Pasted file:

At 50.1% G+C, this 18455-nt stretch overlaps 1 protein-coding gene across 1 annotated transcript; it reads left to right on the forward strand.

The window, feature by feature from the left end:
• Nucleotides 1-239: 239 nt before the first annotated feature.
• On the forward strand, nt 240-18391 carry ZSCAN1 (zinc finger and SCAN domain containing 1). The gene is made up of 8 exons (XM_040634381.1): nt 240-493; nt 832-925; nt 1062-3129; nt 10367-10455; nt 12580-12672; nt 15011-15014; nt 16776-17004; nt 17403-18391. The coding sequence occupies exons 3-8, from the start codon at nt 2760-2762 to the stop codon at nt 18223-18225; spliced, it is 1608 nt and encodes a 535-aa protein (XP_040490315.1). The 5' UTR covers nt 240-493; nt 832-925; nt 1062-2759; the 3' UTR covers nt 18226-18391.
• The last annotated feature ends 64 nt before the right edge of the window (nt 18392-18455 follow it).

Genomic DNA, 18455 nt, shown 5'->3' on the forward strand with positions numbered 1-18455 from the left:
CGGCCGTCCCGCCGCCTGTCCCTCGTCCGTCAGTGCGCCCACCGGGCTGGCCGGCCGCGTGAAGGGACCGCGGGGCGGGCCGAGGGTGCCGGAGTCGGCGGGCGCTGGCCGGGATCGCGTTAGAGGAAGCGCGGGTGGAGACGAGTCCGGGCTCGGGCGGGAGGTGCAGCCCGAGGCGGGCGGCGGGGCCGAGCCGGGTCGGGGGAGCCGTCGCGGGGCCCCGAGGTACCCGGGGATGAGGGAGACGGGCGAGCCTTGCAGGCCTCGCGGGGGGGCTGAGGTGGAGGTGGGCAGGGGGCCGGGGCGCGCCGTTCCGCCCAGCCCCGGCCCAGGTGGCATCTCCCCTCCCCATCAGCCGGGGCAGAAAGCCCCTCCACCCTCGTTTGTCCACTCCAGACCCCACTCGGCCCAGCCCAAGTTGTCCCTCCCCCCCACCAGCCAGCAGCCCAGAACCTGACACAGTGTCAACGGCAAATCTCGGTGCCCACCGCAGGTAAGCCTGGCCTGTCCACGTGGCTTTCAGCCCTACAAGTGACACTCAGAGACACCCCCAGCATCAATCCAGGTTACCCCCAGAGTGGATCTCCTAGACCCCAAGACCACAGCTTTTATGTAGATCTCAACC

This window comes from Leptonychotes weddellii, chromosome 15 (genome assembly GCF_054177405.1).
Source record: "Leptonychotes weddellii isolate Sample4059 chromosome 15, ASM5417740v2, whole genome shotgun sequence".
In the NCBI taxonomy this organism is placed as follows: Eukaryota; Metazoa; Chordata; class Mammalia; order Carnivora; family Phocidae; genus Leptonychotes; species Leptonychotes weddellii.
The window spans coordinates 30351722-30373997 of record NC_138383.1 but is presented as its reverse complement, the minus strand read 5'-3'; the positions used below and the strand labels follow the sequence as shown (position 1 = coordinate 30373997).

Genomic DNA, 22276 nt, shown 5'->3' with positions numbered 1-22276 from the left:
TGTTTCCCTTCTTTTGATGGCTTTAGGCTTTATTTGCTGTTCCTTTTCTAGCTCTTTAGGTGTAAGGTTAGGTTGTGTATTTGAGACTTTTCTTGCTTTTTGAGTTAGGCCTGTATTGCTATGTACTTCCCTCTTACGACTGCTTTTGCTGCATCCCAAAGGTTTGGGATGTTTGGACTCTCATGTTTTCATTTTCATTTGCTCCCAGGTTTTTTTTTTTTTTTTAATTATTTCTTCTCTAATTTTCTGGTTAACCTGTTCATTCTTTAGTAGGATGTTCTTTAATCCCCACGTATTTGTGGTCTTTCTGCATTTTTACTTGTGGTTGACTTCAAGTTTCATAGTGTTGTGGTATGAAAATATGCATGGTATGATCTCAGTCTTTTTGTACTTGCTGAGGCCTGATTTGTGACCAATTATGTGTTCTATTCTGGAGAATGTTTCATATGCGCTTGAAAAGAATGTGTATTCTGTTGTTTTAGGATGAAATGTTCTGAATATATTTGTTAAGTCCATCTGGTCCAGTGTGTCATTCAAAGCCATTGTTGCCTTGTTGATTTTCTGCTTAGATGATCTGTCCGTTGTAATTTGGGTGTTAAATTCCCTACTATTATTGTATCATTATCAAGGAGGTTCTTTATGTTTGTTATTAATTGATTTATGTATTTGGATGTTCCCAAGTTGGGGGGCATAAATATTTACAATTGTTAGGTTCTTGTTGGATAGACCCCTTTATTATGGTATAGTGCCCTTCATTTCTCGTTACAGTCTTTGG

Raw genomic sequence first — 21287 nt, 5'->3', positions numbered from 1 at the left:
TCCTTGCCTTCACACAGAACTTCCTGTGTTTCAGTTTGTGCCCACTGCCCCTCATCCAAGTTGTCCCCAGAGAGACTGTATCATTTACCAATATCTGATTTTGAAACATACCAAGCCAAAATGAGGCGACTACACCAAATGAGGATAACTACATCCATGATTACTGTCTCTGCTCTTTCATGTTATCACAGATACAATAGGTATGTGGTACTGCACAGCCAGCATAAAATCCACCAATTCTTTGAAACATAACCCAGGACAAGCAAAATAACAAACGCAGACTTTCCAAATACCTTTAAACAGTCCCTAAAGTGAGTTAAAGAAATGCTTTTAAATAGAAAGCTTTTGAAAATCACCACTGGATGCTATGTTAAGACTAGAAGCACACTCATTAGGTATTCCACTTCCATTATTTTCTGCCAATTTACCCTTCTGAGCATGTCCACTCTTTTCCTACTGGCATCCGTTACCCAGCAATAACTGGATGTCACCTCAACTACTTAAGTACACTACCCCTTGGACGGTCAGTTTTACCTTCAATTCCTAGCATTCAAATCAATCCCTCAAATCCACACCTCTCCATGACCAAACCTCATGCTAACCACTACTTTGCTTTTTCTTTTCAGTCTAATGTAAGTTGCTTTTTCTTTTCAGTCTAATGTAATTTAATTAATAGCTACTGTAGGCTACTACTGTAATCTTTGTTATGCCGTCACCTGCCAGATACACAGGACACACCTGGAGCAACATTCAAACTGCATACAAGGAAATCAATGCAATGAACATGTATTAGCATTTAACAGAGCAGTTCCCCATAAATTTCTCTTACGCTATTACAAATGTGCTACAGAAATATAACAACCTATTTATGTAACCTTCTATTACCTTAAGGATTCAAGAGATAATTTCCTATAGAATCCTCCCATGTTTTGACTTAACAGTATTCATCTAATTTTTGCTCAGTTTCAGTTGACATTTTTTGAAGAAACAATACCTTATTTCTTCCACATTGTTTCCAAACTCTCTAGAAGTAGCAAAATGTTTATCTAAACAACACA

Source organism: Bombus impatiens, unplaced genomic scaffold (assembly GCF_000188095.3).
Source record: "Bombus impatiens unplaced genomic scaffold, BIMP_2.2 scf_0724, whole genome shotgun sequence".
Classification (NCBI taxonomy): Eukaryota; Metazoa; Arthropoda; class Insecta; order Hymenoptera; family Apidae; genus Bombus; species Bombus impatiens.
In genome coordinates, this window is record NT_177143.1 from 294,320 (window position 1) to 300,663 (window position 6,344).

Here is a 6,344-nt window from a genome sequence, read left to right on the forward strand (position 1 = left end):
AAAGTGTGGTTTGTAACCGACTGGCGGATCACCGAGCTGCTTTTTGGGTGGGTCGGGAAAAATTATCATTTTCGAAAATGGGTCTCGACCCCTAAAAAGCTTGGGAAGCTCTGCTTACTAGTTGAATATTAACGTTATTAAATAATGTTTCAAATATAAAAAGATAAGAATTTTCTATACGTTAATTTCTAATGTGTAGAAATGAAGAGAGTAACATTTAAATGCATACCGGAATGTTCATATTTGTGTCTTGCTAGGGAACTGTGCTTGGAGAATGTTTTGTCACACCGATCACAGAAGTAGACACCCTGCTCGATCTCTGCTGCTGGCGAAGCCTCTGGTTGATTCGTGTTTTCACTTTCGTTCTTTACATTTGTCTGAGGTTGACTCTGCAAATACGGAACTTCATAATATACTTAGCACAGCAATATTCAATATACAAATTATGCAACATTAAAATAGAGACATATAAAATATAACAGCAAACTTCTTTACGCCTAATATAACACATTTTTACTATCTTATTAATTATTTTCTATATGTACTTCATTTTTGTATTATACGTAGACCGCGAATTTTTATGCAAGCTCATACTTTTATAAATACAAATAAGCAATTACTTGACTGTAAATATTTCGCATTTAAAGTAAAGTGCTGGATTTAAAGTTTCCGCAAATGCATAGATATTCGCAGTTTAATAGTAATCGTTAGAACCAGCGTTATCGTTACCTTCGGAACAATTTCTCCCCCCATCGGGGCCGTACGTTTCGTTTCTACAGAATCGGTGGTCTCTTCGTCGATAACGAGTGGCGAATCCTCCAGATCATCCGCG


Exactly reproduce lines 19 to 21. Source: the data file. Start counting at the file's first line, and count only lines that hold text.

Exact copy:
In genome coordinates, this window is record NT_177143.1 from 294,320 (window position 1) to 300,663 (window position 6,344).

Here is a 6,344-nt window from a genome sequence, read left to right on the forward strand (position 1 = left end):
AAAGTGTGGTTTGTAACCGACTGGCGGATCACCGAGCTGCTTTTTGGGTGGGTCGGGAAAAATTATCATTTTCGAAAATGGGTCTCGACCCCTAAAAAGCTTGGGAAGCTCTGCTTACTAGTTGAATATTAACGTTATTAAATAATGTTTCAAATATAAAAAGATAAGAATTTTCTATACGTTAATTTCTAATGTGTAGAAATGAAGAGAGTAACATTTAAATGCATACCGGAATGTTCATATTTGTGTCTTGCTAGGGAACTGTGCTTGGAGAATGTTTTGTCACACCGATCACAGAAGTAGACACCCTGCTCGATCTCTGCTGCTGGCGAAGCCTCTGGTTGATTCGTGTTTTCACTTTCGTTCTTTACATTTGTCTGAGGTTGACTCTGCAAATACGGAACTTCATAATATACTTAGCACAGCAATATTCAATATACAAATTATGCAACATTAAAATAGAGACATATAAAATATAACAGCAAACTTCTTTACGCCTAATATAACACATTTTTACTATCTTATTAATTATTTTCTATATGTACTTCATTTTTGTATTATACGTAGACCGCGAATTTTTATGCAAGCTCATACTTTTATAAATACAAATAAGCAATTACTTGACTGTAAATATTTCGCATTTAAAGTAAAGTGCTGGATTTAAAGTTTCCGCAAATGCATAGATATTCGCAGTTTAATAGTAATCGTTAGAACCAGCGTTATCGTTACCTTCGGAACAATTTCTCCCCCCATCGGGGCCGTACGTTTCGTTTCTACAGAATCGGTGGTCTCTTCGTCGATAACGAGTGGCGAATCCTCCAGATCATCCGCG